Fligh High wrote:
If I am at the building stages will open a new topic here at motor-conversions "Fligh High's alternator motor conversion experiments"
Maybe people will find it interesting....As I said before think this will be a good year for Alternator-conversions , hopefully we will all have some good and fun results !Because fun is what it's all about.
Could you tell me something more about the micro-controller you are using (type) Atmel it was ? programmable in C ?(edit:already found Atmel AVRMega 8535
) The home-made controller with hall-sensors is THE way to make an alternator work like it should I think.
Also how did you make the space for the hall-sensors in the stator? drill at an angle , dremel ? Because if you touch the copper wire ...... that's really bad
I myself will probably use a different approach first with externally made pill-magnets exiter-disk at the output shaft because I have LOTS of alternators that I want to try out and ease of manipulating the hall-sensors a bit but will certainly make something internal in the alternator eventually .
Also have you tried running your alternator with your made controller and the car-type battery already and with full power/revs , and do you want to use 12 or 24 volts on the buggy ? Or is the Fet-bridge/driver not yet up to it for trying to go to the max testing.
I'm sure people will be interested in the tread, Please Do so, I'll help as far as I could.
Yes, I did used the 8535. Use INT0,1,2 to detect hal sensor level change, two of the interupt support level change but 1, only support the raising/failing edge, hence execute the CONFIG interrupt to change the toggling modes in every interupt to detect next edge. On every hal interrupt, the program will reads the hall values and use it up as an index for the commutation stage. Its a 8 bit data, which 3 bit MSB used for the high side control, and 3-bit LSB for the low side. If you will I could provides you with the commutation table. The low side are staticly drove by TTL, while the High side was PWM drived using timer1a&b, and timer2.
Its working ok, but with lack of high speed, hence need to enhance the logic such with sinusoidal PWM, but this mean I have to redisign it again as I was out of PWM driver already. For the future, I'm planning to use 74LS138 for decoding one PWM to the designated high side, and used the saved Timer to drove the Sinusoidal ramp. The 2101, works flawlessly, only accidental EMF spikes due to not properly connected cable to the brush had let one IC blow of and creating a shoot through in one of the phase, but the all N-channel FET arrangement works OK. I droved the sensored alter-motor with HK Car ESC in sensored mode and it works very well, hence confirmed that this is mostly due to not really sophisticated logic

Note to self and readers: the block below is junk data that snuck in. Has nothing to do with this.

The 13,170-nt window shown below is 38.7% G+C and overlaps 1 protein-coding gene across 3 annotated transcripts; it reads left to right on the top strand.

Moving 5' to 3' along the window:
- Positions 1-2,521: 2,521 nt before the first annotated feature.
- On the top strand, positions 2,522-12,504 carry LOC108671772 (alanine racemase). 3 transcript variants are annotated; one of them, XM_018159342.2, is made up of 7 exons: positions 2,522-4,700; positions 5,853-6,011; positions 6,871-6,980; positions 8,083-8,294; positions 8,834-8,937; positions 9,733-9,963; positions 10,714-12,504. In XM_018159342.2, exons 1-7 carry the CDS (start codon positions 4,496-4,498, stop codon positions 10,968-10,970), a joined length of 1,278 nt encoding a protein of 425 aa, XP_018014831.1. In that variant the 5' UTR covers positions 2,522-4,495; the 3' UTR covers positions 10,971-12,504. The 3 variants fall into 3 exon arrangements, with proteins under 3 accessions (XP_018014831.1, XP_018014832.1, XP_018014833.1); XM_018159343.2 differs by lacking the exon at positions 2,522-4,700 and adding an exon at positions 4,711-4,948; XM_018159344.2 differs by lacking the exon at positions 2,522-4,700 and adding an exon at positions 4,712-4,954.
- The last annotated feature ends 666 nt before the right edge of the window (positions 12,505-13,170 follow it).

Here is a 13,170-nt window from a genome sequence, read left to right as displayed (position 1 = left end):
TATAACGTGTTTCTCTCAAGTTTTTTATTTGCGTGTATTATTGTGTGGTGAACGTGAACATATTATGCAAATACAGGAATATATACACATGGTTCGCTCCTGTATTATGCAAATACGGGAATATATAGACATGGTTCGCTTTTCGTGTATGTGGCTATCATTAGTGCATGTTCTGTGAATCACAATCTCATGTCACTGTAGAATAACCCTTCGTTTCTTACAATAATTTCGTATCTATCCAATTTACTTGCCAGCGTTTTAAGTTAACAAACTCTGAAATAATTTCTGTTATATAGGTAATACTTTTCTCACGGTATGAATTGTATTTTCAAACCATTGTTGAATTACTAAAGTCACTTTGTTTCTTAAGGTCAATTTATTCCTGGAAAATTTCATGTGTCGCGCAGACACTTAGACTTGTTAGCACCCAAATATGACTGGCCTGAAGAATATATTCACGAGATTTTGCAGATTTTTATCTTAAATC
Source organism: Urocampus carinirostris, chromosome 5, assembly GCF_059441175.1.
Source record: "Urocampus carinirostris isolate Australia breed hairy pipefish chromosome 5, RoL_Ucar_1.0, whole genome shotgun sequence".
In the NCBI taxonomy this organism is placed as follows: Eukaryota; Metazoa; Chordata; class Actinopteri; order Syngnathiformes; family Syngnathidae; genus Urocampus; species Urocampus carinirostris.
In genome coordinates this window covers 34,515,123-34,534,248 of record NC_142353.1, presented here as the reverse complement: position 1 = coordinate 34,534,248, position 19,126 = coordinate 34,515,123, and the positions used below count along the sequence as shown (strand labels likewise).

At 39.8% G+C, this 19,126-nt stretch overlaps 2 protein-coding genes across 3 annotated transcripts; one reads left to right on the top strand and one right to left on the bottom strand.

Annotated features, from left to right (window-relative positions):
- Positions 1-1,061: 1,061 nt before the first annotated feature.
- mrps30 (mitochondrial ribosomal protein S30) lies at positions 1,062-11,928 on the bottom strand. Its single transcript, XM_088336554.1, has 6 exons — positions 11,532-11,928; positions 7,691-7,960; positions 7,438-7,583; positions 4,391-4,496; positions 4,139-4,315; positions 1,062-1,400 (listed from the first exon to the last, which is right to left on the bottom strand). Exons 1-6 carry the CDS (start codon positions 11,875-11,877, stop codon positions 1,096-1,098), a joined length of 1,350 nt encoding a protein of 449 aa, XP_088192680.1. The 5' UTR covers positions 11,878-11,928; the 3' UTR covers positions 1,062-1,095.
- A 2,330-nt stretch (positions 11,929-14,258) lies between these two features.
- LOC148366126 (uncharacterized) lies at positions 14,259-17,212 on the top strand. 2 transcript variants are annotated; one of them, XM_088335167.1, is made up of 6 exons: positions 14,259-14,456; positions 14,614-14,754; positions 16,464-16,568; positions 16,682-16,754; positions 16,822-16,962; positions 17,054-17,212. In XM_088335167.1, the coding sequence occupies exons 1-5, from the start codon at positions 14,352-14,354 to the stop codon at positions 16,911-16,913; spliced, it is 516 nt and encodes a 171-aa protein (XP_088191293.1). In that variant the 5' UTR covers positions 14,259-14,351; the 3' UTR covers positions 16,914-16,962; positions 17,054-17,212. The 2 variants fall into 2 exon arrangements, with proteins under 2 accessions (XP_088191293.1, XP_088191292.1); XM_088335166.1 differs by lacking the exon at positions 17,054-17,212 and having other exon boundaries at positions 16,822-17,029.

, and I need to enhance it quite significantly.
My ebuggy used 12V, but my ultimates goal is to used an Alter-motor to drove my 280GE front differential, John500 is helping me to look for 24-100A alternator, which will be driven by 48V supply
Anyway, been quite busy this weekend
with my stator (please forgive my BB's picture quality) :
1. Went to the machining shop, but before that marked the area which need to be removed with marker pen. Then drill them out. Its a 2 dollar jobs
Please be really careful for the machine not to touch the stator wire, but 1-2 scratch wont kill you and easily insulated by thin CA.
2. the results then looks like this
Please note that the sensor will be positioned just before the respective phase, and as the each phase interleaved with each other, on bosch/ND this would mean that each sensor will be separated by 1 tooth.
3. Wired up the hall sensor, previously I'm using the honeywell SS40A open collector, but hate the mess with the pull up resistor, hence currently I'm trying the totem-pole output of the SS411. Did have a problem previously with the pin assignment but it is turn out to be +, - , output.
Again, sorry for the picture quality. But I found Blackberry is the fastest medium for capture and share this project.
Please assure that all sensor was working before progressing further, as you will need to glue it up firmly to the stator. Found one which was not working after it has been glued, has been proved to be very frustrating.
The SS40 & SS411 was quite small, but as the space really tight, I removed its sides using a dremel, also rounded the edge a bit. Based on my experience it was OK to removed the BACKSIDE on the sensor a bit, but NOT the front side.
So far only able to wired 1 sensor before going out to the office, so will be continue later on.